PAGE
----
This is what I will be raising if a Sinn Féin candidate rings my doorbell. I’ll be asking why, despite what happened, party leader, Mary Lou McDonald, is sounding so unyielding.
In an interview last week, with Miriam O’Callaghan on RTÉ Radio One, Mary Lou sounded utterly out of step with public sentiment, and made no effort to conceal her annoyance with the very legitimate line of questioning from O’Callaghan, who refused to be cowed by the Sinn Féin leader’s recalcitrance.
Just 24 hours after that Belfast funeral service, the Sinn Féin leader said her party’s positions in favour of a standalone Irish Language Act and marriage equality had not changed.
“There is nothing trivial at all on insisting on equality and rights for every citizen, irrespective of class, colour, or creed. And we stand by the Good Friday Agreement, and we are not going to resile from that position,” she said.
Striking a resoundingly pessimistic note, Sinn Féin has warned that the Irish and British governments must have a ‘plan B’ to legislate for the Irish language, same-sex marriage, and abortion rights, at Westminster, in case the talks fail.
Earlier that morning, on Morning Ireland, Arlene Foster had said she wanted the Northern Assembly up-and-running, even if outstanding issues are not resolved.
Sinn Féin, as well as the SDLP and the Alliance Party, disagree with this approach, but it certainly makes the DUP leader sound, in this instance, more reasonable than her Sinn Féin counterpart.
Up to this, Arlene Foster and the DUP’s dogged stance on Brexit was what had been resonating south of the border and causing much gritting of teeth. But the mood music has shifted.
Mary Lou McDonald is already on the back foot, in terms of her own leadership. In the last Irish Times/MRBI poll, her personal rating fell sharply, down seven points to 33%, while her party went down three points to 21%.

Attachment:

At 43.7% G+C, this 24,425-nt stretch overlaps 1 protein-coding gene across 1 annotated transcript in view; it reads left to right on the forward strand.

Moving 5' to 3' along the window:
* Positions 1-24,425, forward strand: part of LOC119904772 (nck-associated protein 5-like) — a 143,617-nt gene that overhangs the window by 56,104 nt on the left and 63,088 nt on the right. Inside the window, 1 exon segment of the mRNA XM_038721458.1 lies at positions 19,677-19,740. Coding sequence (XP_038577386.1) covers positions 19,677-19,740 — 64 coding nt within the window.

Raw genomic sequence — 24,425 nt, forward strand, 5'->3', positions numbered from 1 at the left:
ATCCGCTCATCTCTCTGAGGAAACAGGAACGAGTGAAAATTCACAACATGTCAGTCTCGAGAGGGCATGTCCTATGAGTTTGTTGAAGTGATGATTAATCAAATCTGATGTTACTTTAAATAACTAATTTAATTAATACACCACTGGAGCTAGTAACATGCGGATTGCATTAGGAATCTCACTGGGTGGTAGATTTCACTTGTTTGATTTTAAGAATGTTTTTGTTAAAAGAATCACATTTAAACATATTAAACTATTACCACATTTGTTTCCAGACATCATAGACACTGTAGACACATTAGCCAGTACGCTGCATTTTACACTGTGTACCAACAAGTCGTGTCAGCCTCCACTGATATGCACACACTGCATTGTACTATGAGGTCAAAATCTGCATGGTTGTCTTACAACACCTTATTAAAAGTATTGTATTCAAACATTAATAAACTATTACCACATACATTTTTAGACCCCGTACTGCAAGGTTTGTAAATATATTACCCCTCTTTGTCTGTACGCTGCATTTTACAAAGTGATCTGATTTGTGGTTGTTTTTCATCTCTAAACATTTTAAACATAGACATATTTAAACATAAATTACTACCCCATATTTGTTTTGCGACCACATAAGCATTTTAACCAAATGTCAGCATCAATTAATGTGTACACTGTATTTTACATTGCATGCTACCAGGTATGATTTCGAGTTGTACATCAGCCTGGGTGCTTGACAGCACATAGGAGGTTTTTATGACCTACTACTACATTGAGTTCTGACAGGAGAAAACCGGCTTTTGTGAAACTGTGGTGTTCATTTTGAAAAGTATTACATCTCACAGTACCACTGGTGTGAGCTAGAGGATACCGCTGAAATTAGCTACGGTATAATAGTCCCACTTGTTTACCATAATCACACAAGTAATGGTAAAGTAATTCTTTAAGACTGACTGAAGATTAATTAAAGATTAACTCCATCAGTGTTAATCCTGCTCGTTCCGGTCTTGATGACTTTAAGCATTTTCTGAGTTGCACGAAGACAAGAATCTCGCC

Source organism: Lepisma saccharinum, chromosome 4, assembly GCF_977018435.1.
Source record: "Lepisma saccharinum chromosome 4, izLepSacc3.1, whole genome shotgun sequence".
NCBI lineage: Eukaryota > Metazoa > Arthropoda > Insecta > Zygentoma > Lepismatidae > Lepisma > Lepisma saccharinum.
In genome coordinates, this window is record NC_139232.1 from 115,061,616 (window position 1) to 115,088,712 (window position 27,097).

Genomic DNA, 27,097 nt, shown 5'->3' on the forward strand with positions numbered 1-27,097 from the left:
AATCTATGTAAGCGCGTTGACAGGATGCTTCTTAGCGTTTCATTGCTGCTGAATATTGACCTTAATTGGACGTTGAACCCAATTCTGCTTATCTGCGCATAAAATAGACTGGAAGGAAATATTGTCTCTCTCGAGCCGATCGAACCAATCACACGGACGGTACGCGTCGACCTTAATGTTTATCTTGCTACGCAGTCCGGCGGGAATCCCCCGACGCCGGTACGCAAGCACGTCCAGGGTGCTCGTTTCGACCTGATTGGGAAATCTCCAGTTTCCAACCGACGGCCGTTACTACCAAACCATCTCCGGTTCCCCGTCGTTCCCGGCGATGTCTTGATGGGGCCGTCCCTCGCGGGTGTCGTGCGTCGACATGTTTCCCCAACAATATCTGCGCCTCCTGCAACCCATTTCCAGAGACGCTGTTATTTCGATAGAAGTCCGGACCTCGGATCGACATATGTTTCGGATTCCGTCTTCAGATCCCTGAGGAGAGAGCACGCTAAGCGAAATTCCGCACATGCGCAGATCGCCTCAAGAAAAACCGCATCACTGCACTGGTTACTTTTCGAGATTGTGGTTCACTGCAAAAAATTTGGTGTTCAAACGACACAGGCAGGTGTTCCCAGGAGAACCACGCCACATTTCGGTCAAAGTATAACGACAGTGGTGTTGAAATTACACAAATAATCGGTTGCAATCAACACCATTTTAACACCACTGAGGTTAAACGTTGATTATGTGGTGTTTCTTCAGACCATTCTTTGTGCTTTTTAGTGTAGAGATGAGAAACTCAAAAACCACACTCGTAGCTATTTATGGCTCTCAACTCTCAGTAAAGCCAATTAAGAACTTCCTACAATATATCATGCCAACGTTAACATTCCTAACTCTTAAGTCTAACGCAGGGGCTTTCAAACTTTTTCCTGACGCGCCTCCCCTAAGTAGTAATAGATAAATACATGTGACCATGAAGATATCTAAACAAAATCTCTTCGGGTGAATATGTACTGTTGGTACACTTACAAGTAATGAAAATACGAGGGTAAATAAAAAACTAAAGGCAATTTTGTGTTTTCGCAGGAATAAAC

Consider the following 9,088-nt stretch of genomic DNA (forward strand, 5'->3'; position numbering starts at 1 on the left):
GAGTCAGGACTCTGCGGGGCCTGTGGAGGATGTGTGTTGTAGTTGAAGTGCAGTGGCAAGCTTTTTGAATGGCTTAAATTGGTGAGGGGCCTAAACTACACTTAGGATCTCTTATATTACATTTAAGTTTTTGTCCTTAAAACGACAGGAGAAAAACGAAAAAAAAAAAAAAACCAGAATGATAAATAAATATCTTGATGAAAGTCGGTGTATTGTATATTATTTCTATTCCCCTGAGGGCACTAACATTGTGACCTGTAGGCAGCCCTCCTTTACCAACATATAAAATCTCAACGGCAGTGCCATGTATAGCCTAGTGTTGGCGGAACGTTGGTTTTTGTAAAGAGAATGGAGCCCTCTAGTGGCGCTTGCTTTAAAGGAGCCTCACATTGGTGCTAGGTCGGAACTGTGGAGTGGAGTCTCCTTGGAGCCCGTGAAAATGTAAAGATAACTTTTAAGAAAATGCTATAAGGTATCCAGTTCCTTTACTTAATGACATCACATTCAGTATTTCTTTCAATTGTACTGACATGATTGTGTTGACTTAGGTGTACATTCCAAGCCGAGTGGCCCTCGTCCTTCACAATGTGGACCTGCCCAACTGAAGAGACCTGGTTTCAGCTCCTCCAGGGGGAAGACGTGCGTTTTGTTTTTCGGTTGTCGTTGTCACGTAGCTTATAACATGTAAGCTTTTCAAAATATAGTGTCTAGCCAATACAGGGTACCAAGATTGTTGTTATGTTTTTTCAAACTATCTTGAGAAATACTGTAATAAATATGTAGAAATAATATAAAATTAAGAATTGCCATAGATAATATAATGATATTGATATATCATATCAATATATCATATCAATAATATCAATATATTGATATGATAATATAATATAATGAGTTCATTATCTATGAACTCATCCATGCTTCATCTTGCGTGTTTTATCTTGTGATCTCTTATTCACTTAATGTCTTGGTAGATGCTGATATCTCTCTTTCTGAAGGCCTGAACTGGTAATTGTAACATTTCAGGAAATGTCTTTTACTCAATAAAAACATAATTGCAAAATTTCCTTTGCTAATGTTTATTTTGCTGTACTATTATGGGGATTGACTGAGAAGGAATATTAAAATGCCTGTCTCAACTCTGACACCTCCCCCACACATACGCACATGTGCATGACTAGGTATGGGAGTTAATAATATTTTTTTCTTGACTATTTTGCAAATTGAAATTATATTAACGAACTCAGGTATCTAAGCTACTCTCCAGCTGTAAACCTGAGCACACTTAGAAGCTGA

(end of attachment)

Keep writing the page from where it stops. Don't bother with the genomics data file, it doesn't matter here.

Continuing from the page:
The decline wasn’t a major surprise, given the party’s poor performance in the presidential election.
To be fair, Taoiseach Leo Varadkar dropped more, at eight points, but that was to a higher 43%, while Fianna Fáil leader, Micheal Martin, was at 35%, down four points.
Lest all the self-awareness pressure be placed on Mary Lou’s shoulders, let us also recall that Pearse Doherty, at an Easter Sunday event, said that the people who shot Lyra McKee “are not the IRA.
They besmirch the name of the IRA”. The Donegal TD was speaking in Carrickmore, Co Tyrone, after the New IRA claimed responsibility for the recent murder of the journalist.
Sinn Féin is still an electoral force to be reckoned with, and we will see the evidence of exactly what order shortly, with the local and European elections. But now, political opponents have quite the stick with which to beat Sinn Féin.
Looking beyond, to a general election, it makes it easier for Leo Varadkar and Micheal Martin to double down on their separate refusals to go into coalition with Sinn Féin, despite Mary Lou showing a willingness.
In realpolitik terms, recent events make the prospect of such a coalition seriously unpalatable from a voter perspective.